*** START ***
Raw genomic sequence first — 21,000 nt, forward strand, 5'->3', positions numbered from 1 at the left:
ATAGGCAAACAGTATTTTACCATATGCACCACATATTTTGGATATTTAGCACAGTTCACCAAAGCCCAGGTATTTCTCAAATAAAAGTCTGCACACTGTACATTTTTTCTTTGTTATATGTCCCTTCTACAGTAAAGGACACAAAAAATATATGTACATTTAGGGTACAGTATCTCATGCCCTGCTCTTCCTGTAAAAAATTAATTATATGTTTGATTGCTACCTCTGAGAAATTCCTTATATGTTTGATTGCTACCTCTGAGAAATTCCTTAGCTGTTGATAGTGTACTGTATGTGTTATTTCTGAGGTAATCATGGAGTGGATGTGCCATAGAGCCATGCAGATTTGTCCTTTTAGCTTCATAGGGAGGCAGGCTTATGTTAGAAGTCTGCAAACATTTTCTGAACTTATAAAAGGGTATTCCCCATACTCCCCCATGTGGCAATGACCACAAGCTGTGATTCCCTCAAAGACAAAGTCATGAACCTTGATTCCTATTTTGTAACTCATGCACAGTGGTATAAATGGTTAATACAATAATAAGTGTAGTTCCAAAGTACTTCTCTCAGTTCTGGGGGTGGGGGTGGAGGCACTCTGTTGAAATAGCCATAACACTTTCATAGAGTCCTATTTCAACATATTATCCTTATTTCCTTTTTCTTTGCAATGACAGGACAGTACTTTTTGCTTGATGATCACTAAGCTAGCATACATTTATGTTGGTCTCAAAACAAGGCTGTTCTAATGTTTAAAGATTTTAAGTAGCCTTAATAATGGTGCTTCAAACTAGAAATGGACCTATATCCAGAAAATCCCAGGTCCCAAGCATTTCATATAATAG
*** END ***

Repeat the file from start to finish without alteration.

Raw genomic sequence first — 21,000 nt, forward strand, 5'->3', positions numbered from 1 at the left:
ATAGGCAAACAGTATTTTACCATATGCACCACATATTTTGGATATTTAGCACAGTTCACCAAAGCCCAGGTATTTCTCAAATAAAAGTCTGCACACTGTACATTTTTTCTTTGTTATATGTCCCTTCTACAGTAAAGGACACAAAAAATATATGTACATTTAGGGTACAGTATCTCATGCCCTGCTCTTCCTGTAAAAAATTAATTATATGTTTGATTGCTACCTCTGAGAAATTCCTTATATGTTTGATTGCTACCTCTGAGAAATTCCTTAGCTGTTGATAGTGTACTGTATGTGTTATTTCTGAGGTAATCATGGAGTGGATGTGCCATAGAGCCATGCAGATTTGTCCTTTTAGCTTCATAGGGAGGCAGGCTTATGTTAGAAGTCTGCAAACATTTTCTGAACTTATAAAAGGGTATTCCCCATACTCCCCCATGTGGCAATGACCACAAGCTGTGATTCCCTCAAAGACAAAGTCATGAACCTTGATTCCTATTTTGTAACTCATGCACAGTGGTATAAATGGTTAATACAATAATAAGTGTAGTTCCAAAGTACTTCTCTCAGTTCTGGGGGTGGGGGTGGAGGCACTCTGTTGAAATAGCCATAACACTTTCATAGAGTCCTATTTCAACATATTATCCTTATTTCCTTTTTCTTTGCAATGACAGGACAGTACTTTTTGCTTGATGATCACTAAGCTAGCATACATTTATGTTGGTCTCAAAACAAGGCTGTTCTAATGTTTAAAGATTTTAAGTAGCCTTAATAATGGTGCTTCAAACTAGAAATGGACCTATATCCAGAAAATCCCAGGTCCCAAGCATTTCATATAATAG